Timing attacks exploit tiny timing differences in the behavior of an application. This tiny difference, also called a side channel, can lead to severe consequences and allow an attacker to retrieve confidential information, extract user data or even cryptographic keys. In the recent years, we have observed many timing side channels in the scientific literature.
Once a timing side channel in an implementation is found, it does not directly mean it is exploitable. The practical exploitability depends on many properties given by the scenario, attack type, etc. The attacker needs to answer many questions to assess the exploitability, for example: What is the measurable timing difference? How many requests does he need to send? Unfortunately, there are not that many practical tools that provide reliable automatic statistical methods to answer these questions.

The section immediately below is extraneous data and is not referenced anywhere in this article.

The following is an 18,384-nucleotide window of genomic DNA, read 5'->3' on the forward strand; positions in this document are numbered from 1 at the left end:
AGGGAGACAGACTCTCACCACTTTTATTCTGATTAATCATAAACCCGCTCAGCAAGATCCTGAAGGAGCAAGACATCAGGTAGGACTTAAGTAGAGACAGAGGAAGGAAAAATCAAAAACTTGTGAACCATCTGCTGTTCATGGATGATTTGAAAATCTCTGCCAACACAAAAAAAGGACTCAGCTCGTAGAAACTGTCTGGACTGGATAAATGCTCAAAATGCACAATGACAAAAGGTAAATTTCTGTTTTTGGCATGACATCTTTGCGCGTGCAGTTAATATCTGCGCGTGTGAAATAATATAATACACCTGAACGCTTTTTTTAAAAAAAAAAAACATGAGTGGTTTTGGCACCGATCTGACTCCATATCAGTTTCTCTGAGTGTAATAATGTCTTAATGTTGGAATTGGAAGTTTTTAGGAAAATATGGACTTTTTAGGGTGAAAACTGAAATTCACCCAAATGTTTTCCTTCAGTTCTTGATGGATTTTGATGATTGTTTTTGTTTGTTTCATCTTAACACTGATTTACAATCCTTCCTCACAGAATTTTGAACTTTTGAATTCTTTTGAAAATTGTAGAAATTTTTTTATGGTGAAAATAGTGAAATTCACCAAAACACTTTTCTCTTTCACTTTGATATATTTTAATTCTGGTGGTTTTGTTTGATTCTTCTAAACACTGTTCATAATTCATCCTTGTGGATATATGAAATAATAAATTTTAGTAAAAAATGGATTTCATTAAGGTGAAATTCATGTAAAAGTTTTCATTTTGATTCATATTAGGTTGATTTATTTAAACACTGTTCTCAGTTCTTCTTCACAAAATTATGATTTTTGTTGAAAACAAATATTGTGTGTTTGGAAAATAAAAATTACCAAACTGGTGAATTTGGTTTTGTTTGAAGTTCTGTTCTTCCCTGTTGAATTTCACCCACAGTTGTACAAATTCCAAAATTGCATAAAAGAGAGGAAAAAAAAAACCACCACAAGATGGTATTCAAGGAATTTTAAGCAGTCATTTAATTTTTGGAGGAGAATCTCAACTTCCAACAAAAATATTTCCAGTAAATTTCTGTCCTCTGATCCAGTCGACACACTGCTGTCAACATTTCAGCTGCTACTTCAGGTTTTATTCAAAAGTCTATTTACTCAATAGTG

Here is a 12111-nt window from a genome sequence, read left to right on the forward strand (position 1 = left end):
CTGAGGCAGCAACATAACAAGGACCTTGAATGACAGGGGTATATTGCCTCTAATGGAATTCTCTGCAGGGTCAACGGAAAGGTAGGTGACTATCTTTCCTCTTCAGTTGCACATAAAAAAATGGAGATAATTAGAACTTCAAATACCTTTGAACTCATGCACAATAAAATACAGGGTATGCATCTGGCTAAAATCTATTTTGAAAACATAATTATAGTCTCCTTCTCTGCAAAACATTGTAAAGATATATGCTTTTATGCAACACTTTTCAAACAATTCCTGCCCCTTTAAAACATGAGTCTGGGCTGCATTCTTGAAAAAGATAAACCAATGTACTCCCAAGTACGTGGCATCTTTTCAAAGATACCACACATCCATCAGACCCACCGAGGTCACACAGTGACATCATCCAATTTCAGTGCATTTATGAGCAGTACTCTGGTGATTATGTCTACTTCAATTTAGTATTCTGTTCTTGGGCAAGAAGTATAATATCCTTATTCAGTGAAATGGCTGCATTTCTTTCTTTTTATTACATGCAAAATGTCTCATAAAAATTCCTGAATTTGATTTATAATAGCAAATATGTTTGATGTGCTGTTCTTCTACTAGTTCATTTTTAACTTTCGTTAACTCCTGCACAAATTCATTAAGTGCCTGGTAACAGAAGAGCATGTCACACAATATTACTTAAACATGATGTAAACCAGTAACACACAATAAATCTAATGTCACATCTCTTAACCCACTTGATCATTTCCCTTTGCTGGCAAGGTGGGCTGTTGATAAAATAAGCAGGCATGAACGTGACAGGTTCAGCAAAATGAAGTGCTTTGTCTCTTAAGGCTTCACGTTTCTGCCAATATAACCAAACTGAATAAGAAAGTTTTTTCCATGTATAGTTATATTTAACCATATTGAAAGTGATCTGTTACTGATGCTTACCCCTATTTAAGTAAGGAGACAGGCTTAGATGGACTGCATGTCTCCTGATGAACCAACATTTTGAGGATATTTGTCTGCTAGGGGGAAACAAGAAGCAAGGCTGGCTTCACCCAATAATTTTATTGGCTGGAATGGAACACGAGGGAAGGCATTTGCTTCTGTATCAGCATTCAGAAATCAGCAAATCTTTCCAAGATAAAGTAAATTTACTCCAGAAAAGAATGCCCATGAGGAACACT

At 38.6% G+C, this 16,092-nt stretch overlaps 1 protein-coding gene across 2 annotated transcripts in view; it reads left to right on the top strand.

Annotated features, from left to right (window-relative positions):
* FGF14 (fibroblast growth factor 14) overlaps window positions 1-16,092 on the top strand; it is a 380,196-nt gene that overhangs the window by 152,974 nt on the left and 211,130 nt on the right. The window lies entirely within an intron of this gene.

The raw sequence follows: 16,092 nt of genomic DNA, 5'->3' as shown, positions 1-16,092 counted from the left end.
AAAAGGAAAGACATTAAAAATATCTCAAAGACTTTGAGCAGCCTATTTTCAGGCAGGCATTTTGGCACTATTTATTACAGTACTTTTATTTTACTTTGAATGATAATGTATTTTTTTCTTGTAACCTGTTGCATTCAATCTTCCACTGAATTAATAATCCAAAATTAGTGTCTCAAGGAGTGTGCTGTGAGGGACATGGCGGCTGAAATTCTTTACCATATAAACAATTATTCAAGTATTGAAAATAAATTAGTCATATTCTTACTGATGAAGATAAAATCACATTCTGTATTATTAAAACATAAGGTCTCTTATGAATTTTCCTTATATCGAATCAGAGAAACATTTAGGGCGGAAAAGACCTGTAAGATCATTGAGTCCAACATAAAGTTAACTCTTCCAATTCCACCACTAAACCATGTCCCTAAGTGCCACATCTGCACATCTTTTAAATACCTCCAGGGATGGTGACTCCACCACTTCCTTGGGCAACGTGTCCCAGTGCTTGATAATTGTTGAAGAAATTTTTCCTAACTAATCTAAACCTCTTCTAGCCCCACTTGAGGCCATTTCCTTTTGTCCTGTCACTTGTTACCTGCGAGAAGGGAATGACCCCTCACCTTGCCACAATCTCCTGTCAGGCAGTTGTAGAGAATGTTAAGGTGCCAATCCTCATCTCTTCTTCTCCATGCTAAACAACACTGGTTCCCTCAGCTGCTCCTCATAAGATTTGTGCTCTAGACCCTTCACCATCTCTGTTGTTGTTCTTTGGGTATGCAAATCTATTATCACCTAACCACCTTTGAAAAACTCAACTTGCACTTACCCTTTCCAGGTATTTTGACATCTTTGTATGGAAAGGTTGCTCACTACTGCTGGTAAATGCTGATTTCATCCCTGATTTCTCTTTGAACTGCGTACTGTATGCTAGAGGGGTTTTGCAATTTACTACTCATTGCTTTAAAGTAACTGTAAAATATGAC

The goal of this thesis is to:
- Analyze well-known timing side-channel attacks.
- Develop a tool for assessing practical exploitation of timinig side channels based on statistical tests.
- Interest in network security and statistical tests
- Basic cryptographic know-how